Realism, artistic delirium and the image of oneself
We recently went to meet Bordeaux-based artist Victoria Stagni for an exclusive glimpse into her world. From the moment we stepped into her front door, the tone was set! There was nothing left for us to do but listen to her inspired discourse and admire the outlandishly beautiful paintings that decorate her walls. Well-versed in the art of self-portraiture, her admiration for Henri Rousseau and Frida Kahlo seeps through every stitch of her canvases. We’re here to tell you more about this enlightening encounter…
K. Hello Victoria, thank you for having us over! To begin, let’s talk about your desire to become an artist…
As a teenager and young adult, I used to draw a lot but I couldn’t imagine making a career out of it. However, I grew up in an environment with a strong artistic tonality as both of my parents were architects.
It took me several years before I allowed myself to become the person I really wanted to be from the beginning: a creative. But more specifically, a fine art painter.
I felt everything falling into place when I left Paris for Bordeaux, almost eight years ago. I came across a forgotten easel in the cellar and it appeared to be waiting for me, almost like an invitation. There is a very special atmosphere in Bordeaux, it’s an environment that stimulates the imagination and gives you the keys to a creative escape…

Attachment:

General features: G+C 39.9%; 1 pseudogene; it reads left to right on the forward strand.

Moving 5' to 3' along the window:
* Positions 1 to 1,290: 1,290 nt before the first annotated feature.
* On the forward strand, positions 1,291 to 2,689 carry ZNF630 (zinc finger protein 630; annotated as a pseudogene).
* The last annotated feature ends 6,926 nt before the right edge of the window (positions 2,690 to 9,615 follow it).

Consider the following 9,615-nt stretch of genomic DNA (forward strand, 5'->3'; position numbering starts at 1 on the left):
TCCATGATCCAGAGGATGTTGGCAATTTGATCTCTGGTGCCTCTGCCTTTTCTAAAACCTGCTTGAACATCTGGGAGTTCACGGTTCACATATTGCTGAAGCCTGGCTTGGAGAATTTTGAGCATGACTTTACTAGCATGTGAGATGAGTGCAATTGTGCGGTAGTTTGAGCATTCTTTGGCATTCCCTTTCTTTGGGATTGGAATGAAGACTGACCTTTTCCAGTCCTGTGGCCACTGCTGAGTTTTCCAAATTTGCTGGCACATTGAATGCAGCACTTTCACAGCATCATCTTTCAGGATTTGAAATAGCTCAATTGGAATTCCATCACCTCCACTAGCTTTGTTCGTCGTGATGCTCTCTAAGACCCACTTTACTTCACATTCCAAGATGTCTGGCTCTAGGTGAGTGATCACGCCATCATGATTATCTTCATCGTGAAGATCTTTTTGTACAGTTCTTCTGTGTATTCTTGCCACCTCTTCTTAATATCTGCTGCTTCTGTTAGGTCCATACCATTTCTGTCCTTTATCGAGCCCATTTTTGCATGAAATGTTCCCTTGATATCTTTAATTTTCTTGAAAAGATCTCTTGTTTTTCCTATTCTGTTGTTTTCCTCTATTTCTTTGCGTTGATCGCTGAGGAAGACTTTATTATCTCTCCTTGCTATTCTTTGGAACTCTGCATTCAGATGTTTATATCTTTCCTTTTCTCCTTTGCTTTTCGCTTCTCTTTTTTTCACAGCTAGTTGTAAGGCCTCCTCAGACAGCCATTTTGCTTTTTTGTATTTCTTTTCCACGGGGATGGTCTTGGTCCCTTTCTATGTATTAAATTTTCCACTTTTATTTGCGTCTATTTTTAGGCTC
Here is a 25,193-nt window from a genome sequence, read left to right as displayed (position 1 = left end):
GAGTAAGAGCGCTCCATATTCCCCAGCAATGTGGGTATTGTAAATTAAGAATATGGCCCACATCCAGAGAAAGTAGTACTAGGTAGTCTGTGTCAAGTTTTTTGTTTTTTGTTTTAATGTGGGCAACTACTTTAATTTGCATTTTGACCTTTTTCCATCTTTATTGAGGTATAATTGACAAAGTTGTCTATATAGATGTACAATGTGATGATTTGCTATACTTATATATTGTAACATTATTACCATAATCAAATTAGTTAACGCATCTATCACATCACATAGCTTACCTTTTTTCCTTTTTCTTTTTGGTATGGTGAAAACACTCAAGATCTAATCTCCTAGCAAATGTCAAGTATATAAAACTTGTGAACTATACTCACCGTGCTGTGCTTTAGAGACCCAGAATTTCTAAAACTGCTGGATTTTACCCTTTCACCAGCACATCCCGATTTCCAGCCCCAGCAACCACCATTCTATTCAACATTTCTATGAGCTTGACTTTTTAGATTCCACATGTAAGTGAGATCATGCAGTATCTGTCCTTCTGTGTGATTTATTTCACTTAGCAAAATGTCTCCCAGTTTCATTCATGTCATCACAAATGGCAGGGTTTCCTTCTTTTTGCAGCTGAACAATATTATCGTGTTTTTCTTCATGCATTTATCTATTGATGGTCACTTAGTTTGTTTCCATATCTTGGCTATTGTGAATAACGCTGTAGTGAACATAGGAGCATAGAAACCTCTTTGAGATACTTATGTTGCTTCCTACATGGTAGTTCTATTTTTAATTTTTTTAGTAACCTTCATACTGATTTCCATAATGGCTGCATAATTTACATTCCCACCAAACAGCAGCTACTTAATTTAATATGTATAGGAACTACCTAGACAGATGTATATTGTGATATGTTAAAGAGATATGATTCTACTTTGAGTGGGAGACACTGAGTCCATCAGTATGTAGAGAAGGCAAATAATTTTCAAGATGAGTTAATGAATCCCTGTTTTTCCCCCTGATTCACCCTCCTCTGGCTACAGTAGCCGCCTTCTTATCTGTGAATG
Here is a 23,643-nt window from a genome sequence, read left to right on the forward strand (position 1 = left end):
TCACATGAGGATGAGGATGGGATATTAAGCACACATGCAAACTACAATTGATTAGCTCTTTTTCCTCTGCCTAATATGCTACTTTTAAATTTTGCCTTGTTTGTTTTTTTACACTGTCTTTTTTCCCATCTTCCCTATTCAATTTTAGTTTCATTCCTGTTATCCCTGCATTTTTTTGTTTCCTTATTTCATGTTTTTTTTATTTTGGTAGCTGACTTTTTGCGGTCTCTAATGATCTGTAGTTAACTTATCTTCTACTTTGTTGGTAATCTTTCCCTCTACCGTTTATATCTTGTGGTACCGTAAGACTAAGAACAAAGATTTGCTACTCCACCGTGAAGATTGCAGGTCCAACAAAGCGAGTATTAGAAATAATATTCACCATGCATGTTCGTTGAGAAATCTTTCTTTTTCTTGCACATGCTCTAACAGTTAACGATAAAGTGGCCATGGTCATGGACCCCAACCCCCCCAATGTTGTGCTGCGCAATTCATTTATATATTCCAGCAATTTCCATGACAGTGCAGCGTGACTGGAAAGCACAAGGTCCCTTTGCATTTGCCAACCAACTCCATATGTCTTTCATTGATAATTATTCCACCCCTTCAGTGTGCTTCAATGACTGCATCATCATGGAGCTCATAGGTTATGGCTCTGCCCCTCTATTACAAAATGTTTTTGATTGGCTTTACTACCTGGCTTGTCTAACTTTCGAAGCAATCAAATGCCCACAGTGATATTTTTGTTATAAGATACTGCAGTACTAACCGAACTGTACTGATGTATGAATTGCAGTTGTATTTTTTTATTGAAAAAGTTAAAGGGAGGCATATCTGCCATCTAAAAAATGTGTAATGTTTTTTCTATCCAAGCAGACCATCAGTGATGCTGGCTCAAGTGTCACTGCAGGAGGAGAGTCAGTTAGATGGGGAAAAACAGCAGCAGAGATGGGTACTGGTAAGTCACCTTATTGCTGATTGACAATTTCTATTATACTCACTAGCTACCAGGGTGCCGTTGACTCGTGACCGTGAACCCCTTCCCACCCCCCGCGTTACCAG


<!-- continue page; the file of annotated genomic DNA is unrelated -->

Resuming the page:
K. What was your background before settling in Bordeaux?
After highschool I studied history at the Sorbonne, then went on to study Communication without asking myself too many questions. I then had an apprenticeship in drama at the Cours Florent. This was the first important turning point in my life.
After that, I was an actress for almost 10 years. I thought I had found my way but I gradually realized that I wasn’t satisfied due to the lack of creative freedom.
On that note, I left Paris and came to Bordeaux. I enrolled in Pierre Lafage’s painting course at the Studio of Fine Arts and quickly started carrying out work that was close to my heart. As you can imagine, I had built up a huge desire to express myself on canvas.
K. Are there any artists who have inspired you and still inspire you today?
I love the naive and dreamlike compositions of Henri Rousseau, the way he paints nature and animals in a wonderful arrangement of colors.
As for Frida Kahlo, it is of course for her self-portraits that I love her, especially those in the presence of animals – they are of great beauty. I love it when she wholly assumes the totality of her Mexican identity. She looks you in the eye and is no longer a woman with a cursed fate. She is powerful, she is free.
As for Klimt, he is a man who knows how to represent women. He celebrates their beauty and succeeds in making them desirable while preserving their dignity. It’s a perfect representation of the eternal female in my opinion. Besides, I love his use of the color gold.
Closer to home, I also really appreciate some of David Hockney‘s realistic works for his use of color and the somewhat strange climate around his subjects. I also think of Banksy whose politically-charged works highlight the plagues caused by man. They really touch me.
K. What are the main themes in your work and why?
The notion of dreaming is one of the main themes that runs through almost all my paintings. This is without doubt linked to the magical realism drawn from the Latin American stories of my childhood…
And then there’s the love for nature and animals; all of which I find fabulous and fascinating. I claim my own animality in my self-portraits. I feel a sisterhood that should unite us with the rest of the animal kingdom instead of forever turning us away from it.